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Master of Reality

Bill Ward Views Black Sabbath's Impending Death With a Stiff Upper Lip

July 23, 1999|MIKE BOEHM | TIMES STAFF WRITER

These days, Bill Ward, the drummer in Black Sabbath, one of the signature bands in British rock, can identify with the most famous words of Oliver Twist, one of the signature characters in British literature: "Please, sir, can I have some more?"

Poor Oliver just wanted another bowl of gruel at the orphanage. Ward has surmounted a daunting array of personal difficulties to resume the mega-rock touring life after 16 years away.

He would like it to go on indefinitely. But, like Oliver, it looks as if he will be disappointed.

Word is out that, after the current reunion tour by the four original members--Ward, singer Ozzy Osbourne, guitarist Tony Iommi and bassist Terry "Geezer" Butler--Black Sabbath, which shares with Led Zeppelin the distinction of being the world's most influential and enduringly popular heavy-metal band, will not play again, ever.

A headlining show Saturday capping the daylong Ozzfest hard-rockathon at Glen Helen Blockbuster Pavilion in Devore is being billed as the last Sabbath concert in California--long the home base for Ward, an Orange County resident since the early 1980s.

Since New Year's Eve, the start of a North American tour of 55 concerts, Ward has been driving Black Sabbath with his signature pounding, tromping beats, playing to packed houses and good reviews as the original lineup of once-controversial, now-revered rockers plays its first tour since Osbourne said goodbye to his bandmates in 1979.

It took some doing for Ward to get to this point. He survived a near-fatal bout with alcoholism in the early 1980s and gave up touring in 1983. A case of agoraphobia--a mental illness that can prevent sufferers from leaving home--sapped momentum from his just-launched solo recording career in the early '90s.

When Black Sabbath reunited for the first Ozzfest in 1997, Ward was ready to rock 'n' roll, but his old mates snubbed him and used a different drummer.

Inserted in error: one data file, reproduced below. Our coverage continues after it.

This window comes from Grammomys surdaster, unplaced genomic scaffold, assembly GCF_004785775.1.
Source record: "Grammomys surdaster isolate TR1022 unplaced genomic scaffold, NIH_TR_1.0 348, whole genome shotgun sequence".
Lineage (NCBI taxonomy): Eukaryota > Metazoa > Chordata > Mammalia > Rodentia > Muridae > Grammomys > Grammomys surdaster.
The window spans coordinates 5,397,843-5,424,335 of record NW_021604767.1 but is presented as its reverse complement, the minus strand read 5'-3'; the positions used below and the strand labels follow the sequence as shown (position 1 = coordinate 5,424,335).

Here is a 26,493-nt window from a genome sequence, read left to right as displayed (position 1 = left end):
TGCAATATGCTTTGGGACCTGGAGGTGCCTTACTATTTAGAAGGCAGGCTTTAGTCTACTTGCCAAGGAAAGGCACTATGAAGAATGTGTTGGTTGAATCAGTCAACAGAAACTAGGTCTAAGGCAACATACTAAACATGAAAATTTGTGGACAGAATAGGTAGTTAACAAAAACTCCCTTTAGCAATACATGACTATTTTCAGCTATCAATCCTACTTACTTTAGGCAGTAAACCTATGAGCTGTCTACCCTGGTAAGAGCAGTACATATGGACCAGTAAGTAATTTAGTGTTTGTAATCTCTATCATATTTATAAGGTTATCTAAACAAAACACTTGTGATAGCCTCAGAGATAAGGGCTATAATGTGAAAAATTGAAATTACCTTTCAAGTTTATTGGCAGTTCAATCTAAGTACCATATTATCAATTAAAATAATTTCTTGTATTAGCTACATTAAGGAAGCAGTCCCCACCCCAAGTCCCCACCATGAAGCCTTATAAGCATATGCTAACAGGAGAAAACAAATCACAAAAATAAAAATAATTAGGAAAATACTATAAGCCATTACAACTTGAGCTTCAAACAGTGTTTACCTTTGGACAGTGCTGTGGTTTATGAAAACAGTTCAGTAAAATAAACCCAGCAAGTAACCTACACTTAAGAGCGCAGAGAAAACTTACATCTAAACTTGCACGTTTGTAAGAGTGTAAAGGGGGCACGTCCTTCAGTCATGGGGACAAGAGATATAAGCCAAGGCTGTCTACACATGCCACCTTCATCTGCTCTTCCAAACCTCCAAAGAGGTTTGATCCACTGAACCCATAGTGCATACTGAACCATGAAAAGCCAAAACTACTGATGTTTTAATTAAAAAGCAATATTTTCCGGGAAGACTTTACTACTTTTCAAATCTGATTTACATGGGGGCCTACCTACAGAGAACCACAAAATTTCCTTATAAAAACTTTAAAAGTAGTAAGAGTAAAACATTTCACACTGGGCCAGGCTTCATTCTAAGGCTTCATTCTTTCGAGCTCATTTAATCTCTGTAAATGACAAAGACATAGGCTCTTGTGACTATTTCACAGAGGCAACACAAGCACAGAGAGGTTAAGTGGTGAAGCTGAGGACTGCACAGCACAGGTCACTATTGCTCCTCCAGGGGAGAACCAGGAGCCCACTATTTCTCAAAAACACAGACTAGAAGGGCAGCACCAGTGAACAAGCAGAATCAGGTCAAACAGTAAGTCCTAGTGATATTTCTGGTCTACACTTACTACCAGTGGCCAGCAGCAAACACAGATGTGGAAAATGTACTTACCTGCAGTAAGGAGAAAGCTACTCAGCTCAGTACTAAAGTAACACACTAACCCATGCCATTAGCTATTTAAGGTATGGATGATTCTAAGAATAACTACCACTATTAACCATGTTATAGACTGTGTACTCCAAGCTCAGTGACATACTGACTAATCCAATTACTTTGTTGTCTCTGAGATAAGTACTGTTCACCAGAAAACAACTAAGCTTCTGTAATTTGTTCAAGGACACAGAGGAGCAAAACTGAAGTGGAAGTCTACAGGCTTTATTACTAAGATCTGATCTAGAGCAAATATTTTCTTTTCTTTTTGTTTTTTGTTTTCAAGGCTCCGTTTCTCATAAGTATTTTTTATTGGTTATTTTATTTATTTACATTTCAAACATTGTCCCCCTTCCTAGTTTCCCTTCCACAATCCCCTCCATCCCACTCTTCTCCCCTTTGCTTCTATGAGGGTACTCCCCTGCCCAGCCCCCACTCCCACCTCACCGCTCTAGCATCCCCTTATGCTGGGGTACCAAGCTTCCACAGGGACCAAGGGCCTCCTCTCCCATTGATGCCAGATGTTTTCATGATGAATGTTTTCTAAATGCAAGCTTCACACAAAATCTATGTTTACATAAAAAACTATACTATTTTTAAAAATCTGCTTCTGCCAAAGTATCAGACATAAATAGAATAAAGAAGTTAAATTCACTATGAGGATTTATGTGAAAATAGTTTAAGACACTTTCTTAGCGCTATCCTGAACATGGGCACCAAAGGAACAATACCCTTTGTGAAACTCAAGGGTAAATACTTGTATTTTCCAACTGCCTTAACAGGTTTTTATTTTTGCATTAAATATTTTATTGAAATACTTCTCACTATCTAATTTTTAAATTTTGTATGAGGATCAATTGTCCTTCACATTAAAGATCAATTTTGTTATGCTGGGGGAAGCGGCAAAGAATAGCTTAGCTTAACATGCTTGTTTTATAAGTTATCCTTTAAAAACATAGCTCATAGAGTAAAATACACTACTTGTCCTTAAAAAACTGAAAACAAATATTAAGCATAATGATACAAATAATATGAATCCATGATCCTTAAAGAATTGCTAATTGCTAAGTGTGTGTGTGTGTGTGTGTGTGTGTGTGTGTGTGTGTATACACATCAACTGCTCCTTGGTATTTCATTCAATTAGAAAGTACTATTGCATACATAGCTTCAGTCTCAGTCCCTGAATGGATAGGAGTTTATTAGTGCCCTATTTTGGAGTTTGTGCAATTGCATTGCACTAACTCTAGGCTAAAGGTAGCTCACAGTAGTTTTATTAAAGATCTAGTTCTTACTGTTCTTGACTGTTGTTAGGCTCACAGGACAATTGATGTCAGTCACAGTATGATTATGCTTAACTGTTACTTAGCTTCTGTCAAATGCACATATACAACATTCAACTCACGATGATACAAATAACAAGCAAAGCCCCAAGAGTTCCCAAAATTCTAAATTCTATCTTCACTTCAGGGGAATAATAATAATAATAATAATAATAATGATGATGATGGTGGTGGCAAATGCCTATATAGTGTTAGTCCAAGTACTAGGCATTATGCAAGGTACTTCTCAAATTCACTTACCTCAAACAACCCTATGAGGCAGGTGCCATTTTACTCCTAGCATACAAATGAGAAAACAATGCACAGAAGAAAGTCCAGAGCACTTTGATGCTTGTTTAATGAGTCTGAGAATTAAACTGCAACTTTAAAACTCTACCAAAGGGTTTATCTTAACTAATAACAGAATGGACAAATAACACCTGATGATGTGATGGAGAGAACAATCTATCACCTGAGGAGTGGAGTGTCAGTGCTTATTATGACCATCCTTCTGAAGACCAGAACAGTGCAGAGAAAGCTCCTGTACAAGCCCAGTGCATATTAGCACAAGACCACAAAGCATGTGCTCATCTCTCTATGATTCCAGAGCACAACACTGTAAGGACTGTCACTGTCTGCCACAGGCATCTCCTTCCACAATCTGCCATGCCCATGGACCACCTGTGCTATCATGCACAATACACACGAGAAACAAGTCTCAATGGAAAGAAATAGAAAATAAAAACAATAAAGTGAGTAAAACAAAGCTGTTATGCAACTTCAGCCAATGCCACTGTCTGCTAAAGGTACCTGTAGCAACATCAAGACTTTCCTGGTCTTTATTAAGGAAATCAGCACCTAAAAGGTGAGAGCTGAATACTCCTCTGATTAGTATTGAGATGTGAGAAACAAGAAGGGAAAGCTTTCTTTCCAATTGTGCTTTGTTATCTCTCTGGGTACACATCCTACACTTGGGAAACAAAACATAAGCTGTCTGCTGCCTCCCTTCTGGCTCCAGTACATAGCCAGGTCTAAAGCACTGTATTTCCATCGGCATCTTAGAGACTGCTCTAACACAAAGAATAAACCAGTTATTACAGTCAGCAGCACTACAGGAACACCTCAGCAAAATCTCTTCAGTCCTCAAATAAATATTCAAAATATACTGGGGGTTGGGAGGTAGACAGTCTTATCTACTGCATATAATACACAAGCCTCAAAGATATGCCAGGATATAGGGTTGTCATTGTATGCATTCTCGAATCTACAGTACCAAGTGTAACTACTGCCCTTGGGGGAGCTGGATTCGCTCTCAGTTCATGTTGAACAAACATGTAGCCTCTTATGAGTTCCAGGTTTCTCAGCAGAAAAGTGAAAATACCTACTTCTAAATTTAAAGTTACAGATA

Instead, he released his second solo album, "When the Bough Breaks," an excellent, decidedly un-Sabbathlike CD full of melodic riches and sensitive feeling. Ward went back to touring as front man of the Bill Ward Band but lost a bundle trying to finance the recording and cross-country travel.

Finally, in December 1997, Ward was welcomed back by Osbourne, Iommi and Butler, all of whom had continued as touring musicians during the years he mainly stayed home living off royalties from the Sabbath catalog.

The original band played two shows in its hometown, Birmingham, which resulted in a live CD, "Reunion." In May 1998, Black Sabbath gathered in Wales to rehearse for a European tour. During "Paranoid," the final song of the first day's run-through of the planned set, Ward suffered a heart attack.

He convalesced in Britain, then came home to Seal Beach to work himself back into playing form.

"After the heart attack, it was like going into unknown territory," Ward, 51, said this week from a Seattle hotel room. He had spent part of an open date on the Ozzfest itinerary taking a three-mile walk around the city's harbor; his agenda called for a swim later.

Last December, rehearsals began for Black Sabbath's American tour. Ward felt good as he settled into his drum chair, but he still had a glimmer of doubt. It didn't help that he was playing in the same room where he'd had his heart attack.

"There were thoughts in my head, 'Oh my God, is it going to happen again in the same place?' But I felt fine. If [his bandmates] were concerned, they certainly didn't show it, which was nice. I didn't want to be nurtured: 'Do you need to sit down, Bill? Do you need to relax now?' I wanted to do my job in Black Sabbath, and I didn't want to be treated like an invalid."

The reunion experience has been a musical delight, Ward said, and the band members, who have had their contentious times in the past, have gotten along.

"I feel extremely comfortable with all the relationships we have in the band right now," said Ward, a sensitive, thoughtful man with an uncommonly gentle manner that belies the the primal heaviness of his rhythmic attack. "This band is very much in unison. It's playing, in my opinion, unbelievably well.

"It's almost like it's circumnavigated every kind of obstacle, kind of like it did in the old days. When this band wakes up, it's like waking a sleeping giant, and I feel like it's woken up to itself."

Which is why Ward is so disappointed that this behemoth of rock apparently will be put to sleep for good at year's end. After the American tour ends next month, Ward said, the only thing on the Sabbath agenda is a possible brief European tour in December.

Ward has voiced his objections to ending Black Sabbath, but he isn't banking on a repeat of Osbourne's last rescinded farewell: a 1992 concert at the Pacific Amphitheatre in Costa Mesa in which the other original Black Sabbath members joined him for a few songs to end a show billed as Osbourne's last concert ever. Soon after that, Ozzy changed his mind and was back touring.

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